In some ways, I’ve never grown up. I still occasionally like to play Galaga, ride my bike, watch TV shows like The Dukes Of Hazzard, Leave It To Beaver or The Twilight Zone (common denominator: curbside classics), and eat a box of Mac & Cheese. One other thing I used to do as a kid was take pictures of old cars I saw parked. Boy, do I still do that!
My grandparents retired to Florida and I would go down in the summer by myself to spend a week or so there with them. I really enjoyed these times. We’d go to the beach, play shuffleboard (actually quite a fun game), go to amusement parks and other typical Florida pasttimes. Not such a typical Florida pasttime, I would take my grandfather’s old Raleigh bike and my camera and ride around the retirement complexes and other places nearby to look for old cars to shoot. A lot of the old folks tended to have old cars, so 10 or 20 plus year old rides were much more common than around our house.
I was no photographic prodigy. Many of my photos are not really usable here and will remain unseen, so these are the “best” of the bunch. Some are almost as interesting for the cars I inadvertently caught in the frame as for the subject car. Even the common cars of the time are mostly uncommon today.
Only at a place like Curbside Classic could I be confident that people would look at very amateur 30+ year old photos of old cars on the street and find them totally compelling. Quality not withstanding, hopefully you can all geek out here, where we understand and celebrate your psychoses.
Pontiac’s 65/66 full-sizers are some of my favorite cars of the era, which has been true pretty much ever since I was capable of having a favorite car of the era. I remember being excited when I found this 1966 Pontiac Bonneville convertible. Wish I would have got a photo from the front!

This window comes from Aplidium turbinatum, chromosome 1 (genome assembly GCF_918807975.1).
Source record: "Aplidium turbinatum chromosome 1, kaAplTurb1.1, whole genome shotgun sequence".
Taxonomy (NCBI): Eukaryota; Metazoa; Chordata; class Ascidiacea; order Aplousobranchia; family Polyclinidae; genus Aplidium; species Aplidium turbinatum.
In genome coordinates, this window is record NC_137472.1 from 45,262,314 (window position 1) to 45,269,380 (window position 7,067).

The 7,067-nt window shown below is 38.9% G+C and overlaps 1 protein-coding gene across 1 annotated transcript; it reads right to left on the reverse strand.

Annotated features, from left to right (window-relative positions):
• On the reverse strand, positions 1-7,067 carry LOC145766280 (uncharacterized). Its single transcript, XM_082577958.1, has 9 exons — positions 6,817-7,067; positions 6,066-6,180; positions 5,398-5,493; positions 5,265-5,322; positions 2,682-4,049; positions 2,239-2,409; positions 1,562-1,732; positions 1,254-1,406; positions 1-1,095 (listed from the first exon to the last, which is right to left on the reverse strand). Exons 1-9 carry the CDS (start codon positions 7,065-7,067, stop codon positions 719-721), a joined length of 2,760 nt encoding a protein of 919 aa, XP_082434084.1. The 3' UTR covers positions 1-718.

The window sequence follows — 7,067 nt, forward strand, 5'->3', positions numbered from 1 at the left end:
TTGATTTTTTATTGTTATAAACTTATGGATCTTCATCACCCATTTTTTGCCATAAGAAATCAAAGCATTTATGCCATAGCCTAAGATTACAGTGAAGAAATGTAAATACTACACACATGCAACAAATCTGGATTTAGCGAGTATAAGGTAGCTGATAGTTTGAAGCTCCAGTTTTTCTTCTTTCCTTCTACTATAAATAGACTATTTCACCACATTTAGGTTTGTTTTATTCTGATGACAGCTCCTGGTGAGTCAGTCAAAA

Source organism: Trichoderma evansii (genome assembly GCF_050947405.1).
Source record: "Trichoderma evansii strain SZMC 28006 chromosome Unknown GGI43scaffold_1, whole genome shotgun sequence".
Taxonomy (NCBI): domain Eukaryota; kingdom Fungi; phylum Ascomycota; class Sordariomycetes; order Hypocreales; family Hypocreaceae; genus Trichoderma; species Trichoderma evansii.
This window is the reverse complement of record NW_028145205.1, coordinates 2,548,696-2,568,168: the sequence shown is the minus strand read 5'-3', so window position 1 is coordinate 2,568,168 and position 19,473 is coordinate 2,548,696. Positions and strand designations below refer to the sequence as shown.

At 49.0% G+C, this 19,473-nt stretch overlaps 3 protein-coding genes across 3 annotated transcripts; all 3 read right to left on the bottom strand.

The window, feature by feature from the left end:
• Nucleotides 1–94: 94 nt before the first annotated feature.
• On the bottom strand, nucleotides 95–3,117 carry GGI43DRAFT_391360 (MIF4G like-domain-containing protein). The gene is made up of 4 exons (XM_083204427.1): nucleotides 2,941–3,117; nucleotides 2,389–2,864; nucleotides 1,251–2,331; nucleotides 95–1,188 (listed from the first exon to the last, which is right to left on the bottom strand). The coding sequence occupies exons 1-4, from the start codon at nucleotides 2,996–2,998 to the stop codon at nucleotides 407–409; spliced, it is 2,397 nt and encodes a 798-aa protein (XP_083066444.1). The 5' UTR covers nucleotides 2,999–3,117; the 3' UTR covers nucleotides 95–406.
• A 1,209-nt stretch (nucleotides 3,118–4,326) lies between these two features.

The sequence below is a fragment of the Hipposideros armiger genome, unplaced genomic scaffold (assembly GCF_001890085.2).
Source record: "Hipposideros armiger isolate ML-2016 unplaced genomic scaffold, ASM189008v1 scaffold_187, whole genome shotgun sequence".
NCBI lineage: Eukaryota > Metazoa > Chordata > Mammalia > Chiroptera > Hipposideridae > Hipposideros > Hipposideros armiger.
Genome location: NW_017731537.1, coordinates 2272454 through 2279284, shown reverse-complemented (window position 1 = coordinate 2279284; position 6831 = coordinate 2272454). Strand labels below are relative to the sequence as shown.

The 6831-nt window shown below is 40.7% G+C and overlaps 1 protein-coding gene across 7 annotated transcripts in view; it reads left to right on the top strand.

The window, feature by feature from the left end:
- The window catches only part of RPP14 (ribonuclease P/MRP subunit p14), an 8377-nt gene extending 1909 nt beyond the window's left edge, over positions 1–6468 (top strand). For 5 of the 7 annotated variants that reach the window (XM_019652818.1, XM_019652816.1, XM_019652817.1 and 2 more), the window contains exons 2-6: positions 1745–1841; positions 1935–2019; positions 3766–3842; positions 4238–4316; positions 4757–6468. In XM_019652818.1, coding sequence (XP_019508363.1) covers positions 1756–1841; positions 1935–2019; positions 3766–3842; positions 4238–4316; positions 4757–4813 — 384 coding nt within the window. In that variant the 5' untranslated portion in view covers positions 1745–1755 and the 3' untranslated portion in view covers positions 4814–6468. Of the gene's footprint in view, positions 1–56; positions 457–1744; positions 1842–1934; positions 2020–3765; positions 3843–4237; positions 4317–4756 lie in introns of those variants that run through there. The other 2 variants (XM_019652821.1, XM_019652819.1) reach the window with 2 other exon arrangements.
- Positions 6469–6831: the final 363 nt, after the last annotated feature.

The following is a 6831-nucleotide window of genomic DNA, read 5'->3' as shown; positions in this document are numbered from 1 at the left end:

Like the 66 Bonneville, this 1965-66 Corvair Corsa was probably a garaged secondary/hobby car rather than a regular driver. I believe this was taken in a business parking lot. I always found the facelifted Corvairs to be really pretty cars. They combined some of Chevrolet’s best styling themes of the 60’s with the unique proportions of Chevy’s rear-engined, loveably dangerous oddball.
Another mid 60’s classic seen about town was a 1965 Ford Mustang fastback, which I remember being red. Though only about 20 years old, it was probably restored or at least refurbished. It’s hard to tell from the picture if it has a V8 emblem on the front fender, there’s possibly a smudge in about the right spot. A six cylinder fastback would be pretty noteworthy. Like virtually all the cars in my photos, it has whitewalls. What a different world, I think even the Ford Courier in the background has whitewalls! (at least the Mack dumptruck doesn’t)
This 1973 Eldorado convertible is definitely not a garage queen. It belonged to a resident at the Vista Pines 55+ condominiums in Stuart (Martin County, east coast north of W. Palm Beach) where my grandparents lived and where there were no garages or even carports. The retirees who drove this car clearly had a sense of style over and above most of their peers, judging by the much more typical cars in the background.
I was never a big photography enthusiast, though I wish now that I had been more. That was probably because my parents were into more sophisticated photography, so being a bit of a rebel, I was not. As an indication of their photo habits, there aren’t a lot of photos of me from my childhood seen around my parents’ home. That’s not because they didn’t take photos of me, but because all the photos were processed as slides and if one wanted to look at them, it would involve going through the many, many little blue dual-pod plastic boxes, setting up the handheld slide viewer (if it still works) or the slide projector (if it still works) and finding the photos.
I definitely remember this 1974 Buick Electra. I think it was actually non-metallic gray and in great condition for being over 10 years old. The lack of a vinyl roof looked good and was certainly a wise choice for sitting in the Florida sun. It was among the largest beasts found in the condo complex and as such, an object of some lust on my part. Yes, I was a strange kid, nurturing a particular affection for Buicks even then.